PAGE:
Clinical Research: Phase 1 - Phase 4

A Vast Unmet Need: Challenges In Alzheimer’s Clinical Trials

Dementia is a growing global epidemic, affecting nearly 47 million people worldwide. That number is expected to approach 75 million by 2030, when the cost of patient care is forecast to reach $2 trillion. And the trend will only accelerate: By 2050, it’s estimated that 115 million will suffer from some form of dementia. Alzheimer’s disease is by far the most common of these afflictions occurring late in life, making it imperative that we develop new pharmacologic therapies.

More than three decades ago, the cholinergic hypothesis proposed that degeneration of cholinergic neurons in the basal forebrain — and the associated loss of cholinergic neurotransmission in the cerebral cortex, hippocampus, and other areas — contributed significantly to cognitive deterioration in Alzheimer’s disease. That hypothesis led to development and FDA approval of the first Alzheimer’s drug, tacrine, in 1993.

Despite clinical trials of numerous agents over a wide range of mechanisms that include neurotransmitter modulation and disease-modifying therapy targeting amyloid and tau, the last new Alzheimer’s medication, memantine, was approved in 2003. The only path to regulatory approval for treatments is well-conducted clinical trials, and trial failures may result from inadequate understanding of mechanisms of action and/or poor target engagement, inadequate study design, the stage of the disease along the continuum studied, inclusion of participants without Alzheimer’s pathology in clinical trials, and limited power of endpoint measures.

There are currently 23 drugs in Phase II and III trials targeting amyloid protein buildup in the brain, while 28 drugs are targeting neurotransmitter activity. Twenty-seven Alzheimer’s drugs in Phase III clinical trials and eight drugs in Phase II trials may launch in the next five years, according to the Alzheimer’s pipeline analysis presented at the Alzheimer’s Association International Conference in July 2017. Preventing or delaying disease onset, slowing progression, and improving the symptoms of this disorder are critically important.

Of 143 currently active Alzheimer’s trials, 71 percent are being conducted in the United States. While the U.S. has more trial sites than any other single country, the majority of sites are in other countries. Recruitment and site activation processes for Alzheimer’s clinical trials face a number of challenges, and consequently, 85 to 90 percent of U.S. trials experience delayed recruitment. The increasingly global nature of these trials emphasizes the importance of considering the ethnic and regional factors that may influence the outcome.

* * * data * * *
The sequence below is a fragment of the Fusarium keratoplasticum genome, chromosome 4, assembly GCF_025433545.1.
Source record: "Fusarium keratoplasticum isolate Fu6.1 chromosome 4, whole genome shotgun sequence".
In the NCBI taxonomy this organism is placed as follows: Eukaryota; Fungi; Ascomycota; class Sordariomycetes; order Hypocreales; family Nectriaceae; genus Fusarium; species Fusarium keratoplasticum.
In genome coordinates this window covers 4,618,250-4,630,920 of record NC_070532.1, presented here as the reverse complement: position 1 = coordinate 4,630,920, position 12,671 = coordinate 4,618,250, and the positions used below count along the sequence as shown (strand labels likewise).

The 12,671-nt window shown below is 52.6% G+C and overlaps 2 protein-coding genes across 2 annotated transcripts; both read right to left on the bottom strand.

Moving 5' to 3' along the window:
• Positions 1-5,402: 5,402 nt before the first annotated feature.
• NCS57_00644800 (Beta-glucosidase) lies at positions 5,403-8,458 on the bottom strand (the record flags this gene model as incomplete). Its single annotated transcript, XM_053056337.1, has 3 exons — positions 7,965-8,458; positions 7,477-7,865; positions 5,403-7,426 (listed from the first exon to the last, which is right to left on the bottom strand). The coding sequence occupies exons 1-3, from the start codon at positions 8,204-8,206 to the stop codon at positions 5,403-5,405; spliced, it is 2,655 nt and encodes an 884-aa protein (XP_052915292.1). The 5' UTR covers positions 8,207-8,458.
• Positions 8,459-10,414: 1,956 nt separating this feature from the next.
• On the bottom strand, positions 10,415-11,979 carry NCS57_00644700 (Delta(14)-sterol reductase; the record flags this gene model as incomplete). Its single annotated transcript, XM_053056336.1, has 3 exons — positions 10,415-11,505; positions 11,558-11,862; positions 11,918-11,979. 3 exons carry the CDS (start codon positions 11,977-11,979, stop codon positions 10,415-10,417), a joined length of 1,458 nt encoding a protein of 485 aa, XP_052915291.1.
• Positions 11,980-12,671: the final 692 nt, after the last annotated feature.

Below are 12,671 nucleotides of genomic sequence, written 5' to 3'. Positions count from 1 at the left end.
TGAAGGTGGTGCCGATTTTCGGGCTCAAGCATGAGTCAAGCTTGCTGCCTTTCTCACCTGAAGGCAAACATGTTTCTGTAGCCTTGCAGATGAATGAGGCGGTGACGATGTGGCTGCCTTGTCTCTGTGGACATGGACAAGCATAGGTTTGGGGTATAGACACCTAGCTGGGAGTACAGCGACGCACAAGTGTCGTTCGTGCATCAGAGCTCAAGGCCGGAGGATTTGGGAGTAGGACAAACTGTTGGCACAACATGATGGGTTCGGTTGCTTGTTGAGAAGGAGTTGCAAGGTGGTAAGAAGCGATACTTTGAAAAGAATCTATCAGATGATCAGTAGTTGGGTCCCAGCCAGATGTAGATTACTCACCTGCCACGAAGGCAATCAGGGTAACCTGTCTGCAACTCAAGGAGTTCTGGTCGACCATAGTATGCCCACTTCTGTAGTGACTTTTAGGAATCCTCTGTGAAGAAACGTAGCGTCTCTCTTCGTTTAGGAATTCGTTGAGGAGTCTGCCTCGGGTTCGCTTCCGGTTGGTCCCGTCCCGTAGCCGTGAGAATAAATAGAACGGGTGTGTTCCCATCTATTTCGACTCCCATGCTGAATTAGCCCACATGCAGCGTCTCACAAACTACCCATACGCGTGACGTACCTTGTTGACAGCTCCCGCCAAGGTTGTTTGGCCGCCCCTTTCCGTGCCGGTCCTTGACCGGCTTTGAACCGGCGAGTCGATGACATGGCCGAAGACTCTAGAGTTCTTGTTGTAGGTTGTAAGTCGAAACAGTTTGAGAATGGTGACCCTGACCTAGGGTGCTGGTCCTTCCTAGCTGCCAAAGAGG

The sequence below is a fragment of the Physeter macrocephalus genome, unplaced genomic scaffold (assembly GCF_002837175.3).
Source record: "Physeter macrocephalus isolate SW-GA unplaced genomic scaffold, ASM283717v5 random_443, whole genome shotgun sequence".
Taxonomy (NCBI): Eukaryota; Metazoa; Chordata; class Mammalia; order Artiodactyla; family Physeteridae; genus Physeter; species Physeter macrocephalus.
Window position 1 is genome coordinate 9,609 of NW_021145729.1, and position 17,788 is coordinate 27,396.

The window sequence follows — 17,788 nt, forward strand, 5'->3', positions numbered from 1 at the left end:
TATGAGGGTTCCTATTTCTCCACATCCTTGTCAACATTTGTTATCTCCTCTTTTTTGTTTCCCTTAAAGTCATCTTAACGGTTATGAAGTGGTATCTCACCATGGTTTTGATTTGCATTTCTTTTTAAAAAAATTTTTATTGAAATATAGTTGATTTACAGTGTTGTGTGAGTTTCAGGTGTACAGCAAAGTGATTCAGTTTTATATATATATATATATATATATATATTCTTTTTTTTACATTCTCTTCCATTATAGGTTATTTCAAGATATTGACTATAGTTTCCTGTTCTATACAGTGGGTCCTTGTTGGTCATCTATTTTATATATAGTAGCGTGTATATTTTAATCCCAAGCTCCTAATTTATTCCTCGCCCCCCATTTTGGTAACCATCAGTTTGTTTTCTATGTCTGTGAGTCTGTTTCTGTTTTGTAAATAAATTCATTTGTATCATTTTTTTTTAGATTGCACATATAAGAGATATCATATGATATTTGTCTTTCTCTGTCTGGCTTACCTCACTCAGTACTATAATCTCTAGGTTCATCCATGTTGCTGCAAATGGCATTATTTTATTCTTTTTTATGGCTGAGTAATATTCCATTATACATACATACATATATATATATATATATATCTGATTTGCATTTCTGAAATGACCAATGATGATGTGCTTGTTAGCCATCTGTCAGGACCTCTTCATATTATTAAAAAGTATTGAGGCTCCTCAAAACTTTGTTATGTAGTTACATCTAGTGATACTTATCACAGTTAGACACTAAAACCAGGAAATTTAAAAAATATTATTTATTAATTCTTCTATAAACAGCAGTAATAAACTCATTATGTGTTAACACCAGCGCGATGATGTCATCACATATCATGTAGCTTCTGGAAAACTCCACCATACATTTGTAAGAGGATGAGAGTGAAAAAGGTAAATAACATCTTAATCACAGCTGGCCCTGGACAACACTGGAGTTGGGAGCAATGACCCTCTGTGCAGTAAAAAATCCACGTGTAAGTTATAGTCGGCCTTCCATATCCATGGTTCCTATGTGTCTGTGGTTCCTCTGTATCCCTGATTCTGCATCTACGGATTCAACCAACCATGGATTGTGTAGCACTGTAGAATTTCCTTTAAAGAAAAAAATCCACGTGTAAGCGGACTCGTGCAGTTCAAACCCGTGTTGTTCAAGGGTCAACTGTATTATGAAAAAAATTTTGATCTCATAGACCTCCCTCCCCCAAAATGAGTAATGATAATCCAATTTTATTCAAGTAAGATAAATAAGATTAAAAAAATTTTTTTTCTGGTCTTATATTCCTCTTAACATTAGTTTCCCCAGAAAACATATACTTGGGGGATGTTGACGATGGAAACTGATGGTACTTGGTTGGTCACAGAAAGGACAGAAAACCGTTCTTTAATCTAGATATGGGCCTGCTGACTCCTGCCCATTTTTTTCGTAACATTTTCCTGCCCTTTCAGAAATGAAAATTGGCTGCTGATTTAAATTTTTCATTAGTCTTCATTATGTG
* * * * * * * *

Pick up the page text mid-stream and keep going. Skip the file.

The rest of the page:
Many Alzheimer’s trials rely on subjective endpoints as the primary measures of efficacy. Clinicians and trial sites vary widely in their experience administering assessment instruments, leading to unintentional variability of data. To overcome this challenge, many sponsors and CROs implement thorough training programs targeted to all raters and robust and ongoing rater monitoring and quality assurance programs. In addition, clinical assessments using scales to measure cognitive impairment, disability, quality of life, or global disease severity are affected by symptomatic effects of therapies and, in the short term, cannot differentiate this effect from disease modification. An alternative approach could be using surrogate outcome biomarkers that objectively measure characteristics of the disease. Unfortunately, there is no single accepted surrogate outcome biomarker for Alzheimer’s disease.

Alzheimer’s drug development is costly, time-consuming, and inefficient. Site functions, trial design, and patient recruitment all require improvement. At 99.6 percent, the trial failure rate is the highest of any therapeutic area. Innovation is critical to shortening the development cycle of new therapies and identifying drugs that have limited or no therapeutic potential.

This webinar will review the current global pipeline of Alzheimer’s trials and their geographic locations, describe innovations in trial design, and promote consideration of optimal clinical trial processes, including preclinical patient populations, clinical assessments sensitive to the earliest disease-related changes, and biomarkers as outcomes of clinical trials.